The Securities and Exchange Commission (SEC) is assessing whether to tighten rules on index providers given their growing influence on global asset management.

The regulator said it was investigating whether companies such as MSCI, S&P Dow Jones Indices (SPDJI) and FTSE Russell should be reclassified from information providers to investment advisers, which could have profound implications for the way they are regulated.

It means that index providers could be treated the same way as fund managers under the Investment Advisers Act 1940.

Gary Gensler, chair of the SEC, said: “In recent decades, the use of information providers has grown, changing the asset management industry.

“The role of these information providers today raises important questions under the securities laws as to when they are providing investment advice rather than merely information.”

He said the watchdog would be seeking information and public comments to help guide its approach.

Gensler added registered funds that track indices have grown to over $10trn assets under management, ranging from broad-based indices to specialised narrowly-focused ones.

“Having evolved in size and scope, these indexes are increasingly influential,” he continued. “Therefore, an index provider’s decision to include a particular security in an index often influences users of the index to purchase or sell securities. This raises questions about whether the index provider is providing investment advice.”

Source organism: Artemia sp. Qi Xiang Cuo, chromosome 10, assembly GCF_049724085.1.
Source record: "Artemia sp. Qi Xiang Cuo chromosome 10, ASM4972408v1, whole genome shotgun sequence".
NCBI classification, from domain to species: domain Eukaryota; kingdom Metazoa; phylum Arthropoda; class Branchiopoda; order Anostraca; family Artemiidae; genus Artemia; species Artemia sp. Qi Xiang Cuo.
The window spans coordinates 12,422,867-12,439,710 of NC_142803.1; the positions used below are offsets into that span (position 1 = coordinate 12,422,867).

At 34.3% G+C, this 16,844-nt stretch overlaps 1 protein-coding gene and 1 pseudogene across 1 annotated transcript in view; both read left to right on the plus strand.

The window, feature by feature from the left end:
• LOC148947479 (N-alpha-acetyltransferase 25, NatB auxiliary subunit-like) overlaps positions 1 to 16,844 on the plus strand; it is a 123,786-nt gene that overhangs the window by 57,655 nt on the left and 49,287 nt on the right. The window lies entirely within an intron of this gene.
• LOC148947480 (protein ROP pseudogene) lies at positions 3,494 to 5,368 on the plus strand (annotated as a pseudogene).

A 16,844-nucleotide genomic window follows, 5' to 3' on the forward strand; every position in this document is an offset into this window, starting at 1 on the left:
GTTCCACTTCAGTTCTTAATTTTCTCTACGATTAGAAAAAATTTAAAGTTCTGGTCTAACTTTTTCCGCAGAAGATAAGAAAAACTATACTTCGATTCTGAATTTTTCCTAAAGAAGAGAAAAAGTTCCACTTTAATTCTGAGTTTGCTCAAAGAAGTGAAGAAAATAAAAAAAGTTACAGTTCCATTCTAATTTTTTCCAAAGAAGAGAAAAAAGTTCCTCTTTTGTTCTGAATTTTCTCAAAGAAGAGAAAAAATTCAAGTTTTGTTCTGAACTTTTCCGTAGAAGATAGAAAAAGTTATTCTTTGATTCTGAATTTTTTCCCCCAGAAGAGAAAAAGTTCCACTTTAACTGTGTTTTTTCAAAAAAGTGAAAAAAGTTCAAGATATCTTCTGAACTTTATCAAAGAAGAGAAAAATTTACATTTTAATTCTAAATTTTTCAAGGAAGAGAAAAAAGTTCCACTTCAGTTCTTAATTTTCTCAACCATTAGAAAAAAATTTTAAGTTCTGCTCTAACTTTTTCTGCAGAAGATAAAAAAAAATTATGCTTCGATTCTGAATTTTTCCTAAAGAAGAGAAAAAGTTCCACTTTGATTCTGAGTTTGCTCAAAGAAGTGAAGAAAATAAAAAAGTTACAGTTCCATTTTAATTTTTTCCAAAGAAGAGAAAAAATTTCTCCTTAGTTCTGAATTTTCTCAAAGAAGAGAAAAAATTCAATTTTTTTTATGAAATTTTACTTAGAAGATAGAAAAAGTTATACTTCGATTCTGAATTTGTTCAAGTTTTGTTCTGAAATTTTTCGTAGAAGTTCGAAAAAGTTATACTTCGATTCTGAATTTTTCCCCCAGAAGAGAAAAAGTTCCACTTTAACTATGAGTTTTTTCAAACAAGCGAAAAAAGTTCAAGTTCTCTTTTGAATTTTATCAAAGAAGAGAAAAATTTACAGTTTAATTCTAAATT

Can anyone disrupt the dominance of the ‘Big Three’ index providers?

A recent study titled The impact ETF index inclusion on stock prices found inclusion in broad benchmarks such as the S&P 500 inflates the valuation and demand of an asset from investors.

A 2011 study showed stocks rose 8.8% in the time between S&P 500 entry being announced and a company joining the benchmark. Meanwhile, excluded stocks would fall by an average of 15.1% between announcement and enactment days.

The dominance of the ‘Big Four’ index providers has been a cause for concern for several years with their market dominance growing every year.

In Europe, MSCI, FTSE Russell and SPDJI account for more than 80% of passive equity funds, according to data from Morningstar.

This has led to fears of stifling innovation and keeping fees from declining as they look to refine their business model.

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